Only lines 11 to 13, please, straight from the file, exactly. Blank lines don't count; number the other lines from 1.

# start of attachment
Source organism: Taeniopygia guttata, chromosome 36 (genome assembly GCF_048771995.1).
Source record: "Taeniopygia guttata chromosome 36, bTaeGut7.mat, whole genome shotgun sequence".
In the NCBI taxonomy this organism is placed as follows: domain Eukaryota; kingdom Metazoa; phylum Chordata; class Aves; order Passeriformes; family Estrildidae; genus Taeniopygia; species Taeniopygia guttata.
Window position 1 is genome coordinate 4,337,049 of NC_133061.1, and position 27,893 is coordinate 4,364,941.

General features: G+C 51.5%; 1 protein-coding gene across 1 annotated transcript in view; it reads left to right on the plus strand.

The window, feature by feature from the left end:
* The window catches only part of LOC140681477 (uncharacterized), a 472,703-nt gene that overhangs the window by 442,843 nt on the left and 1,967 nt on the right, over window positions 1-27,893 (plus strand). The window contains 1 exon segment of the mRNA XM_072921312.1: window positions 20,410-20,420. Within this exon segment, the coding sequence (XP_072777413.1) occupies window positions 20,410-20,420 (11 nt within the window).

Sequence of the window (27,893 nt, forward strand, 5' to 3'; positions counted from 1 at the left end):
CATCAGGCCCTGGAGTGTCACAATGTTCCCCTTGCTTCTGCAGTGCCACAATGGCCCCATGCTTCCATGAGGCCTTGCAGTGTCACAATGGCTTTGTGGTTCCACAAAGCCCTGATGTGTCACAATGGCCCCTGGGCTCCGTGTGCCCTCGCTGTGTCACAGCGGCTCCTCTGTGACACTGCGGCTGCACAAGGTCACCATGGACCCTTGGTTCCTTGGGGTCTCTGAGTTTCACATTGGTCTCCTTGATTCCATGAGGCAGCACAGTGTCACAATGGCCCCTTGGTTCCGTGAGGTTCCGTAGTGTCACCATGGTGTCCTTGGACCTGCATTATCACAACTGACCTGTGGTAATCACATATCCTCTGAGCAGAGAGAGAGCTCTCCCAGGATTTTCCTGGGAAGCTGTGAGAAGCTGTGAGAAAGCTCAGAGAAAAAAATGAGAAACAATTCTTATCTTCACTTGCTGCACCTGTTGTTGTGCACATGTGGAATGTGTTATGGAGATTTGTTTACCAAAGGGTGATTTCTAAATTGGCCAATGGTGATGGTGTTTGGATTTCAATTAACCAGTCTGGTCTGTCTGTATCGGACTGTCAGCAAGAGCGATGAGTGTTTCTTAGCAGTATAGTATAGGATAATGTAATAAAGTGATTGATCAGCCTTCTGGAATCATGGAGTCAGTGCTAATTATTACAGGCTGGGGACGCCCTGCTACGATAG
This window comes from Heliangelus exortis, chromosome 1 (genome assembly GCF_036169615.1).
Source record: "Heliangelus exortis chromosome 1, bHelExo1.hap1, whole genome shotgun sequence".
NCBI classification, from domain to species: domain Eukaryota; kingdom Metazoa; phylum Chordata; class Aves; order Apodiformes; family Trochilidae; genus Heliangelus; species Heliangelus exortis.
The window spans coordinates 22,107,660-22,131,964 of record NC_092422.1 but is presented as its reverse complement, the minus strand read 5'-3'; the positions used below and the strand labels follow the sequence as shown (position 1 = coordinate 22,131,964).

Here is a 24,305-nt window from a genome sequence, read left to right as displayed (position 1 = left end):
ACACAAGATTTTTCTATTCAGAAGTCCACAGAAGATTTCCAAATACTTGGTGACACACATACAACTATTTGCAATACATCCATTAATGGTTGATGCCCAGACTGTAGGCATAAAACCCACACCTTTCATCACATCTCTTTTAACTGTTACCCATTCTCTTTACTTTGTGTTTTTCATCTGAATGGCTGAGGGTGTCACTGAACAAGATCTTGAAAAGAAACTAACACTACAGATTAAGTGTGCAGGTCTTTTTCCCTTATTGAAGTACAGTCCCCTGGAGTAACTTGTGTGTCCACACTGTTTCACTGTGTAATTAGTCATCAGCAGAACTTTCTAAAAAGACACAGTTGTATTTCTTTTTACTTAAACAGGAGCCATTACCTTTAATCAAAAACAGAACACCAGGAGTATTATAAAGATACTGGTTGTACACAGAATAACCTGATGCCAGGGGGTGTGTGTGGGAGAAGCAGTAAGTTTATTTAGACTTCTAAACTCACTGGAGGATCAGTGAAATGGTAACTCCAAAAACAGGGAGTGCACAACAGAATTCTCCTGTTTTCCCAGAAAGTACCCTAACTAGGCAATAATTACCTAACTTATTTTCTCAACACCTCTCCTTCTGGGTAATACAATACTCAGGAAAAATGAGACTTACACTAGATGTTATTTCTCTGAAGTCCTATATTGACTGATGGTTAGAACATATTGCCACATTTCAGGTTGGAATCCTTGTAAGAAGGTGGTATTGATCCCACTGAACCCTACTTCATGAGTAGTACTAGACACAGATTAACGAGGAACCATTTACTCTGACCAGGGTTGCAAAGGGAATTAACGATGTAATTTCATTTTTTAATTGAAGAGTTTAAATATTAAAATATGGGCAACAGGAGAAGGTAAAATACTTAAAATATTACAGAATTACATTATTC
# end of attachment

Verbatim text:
Source record: "Heliangelus exortis chromosome 1, bHelExo1.hap1, whole genome shotgun sequence".
NCBI classification, from domain to species: domain Eukaryota; kingdom Metazoa; phylum Chordata; class Aves; order Apodiformes; family Trochilidae; genus Heliangelus; species Heliangelus exortis.
The window spans coordinates 22,107,660-22,131,964 of record NC_092422.1 but is presented as its reverse complement, the minus strand read 5'-3'; the positions used below and the strand labels follow the sequence as shown (position 1 = coordinate 22,131,964).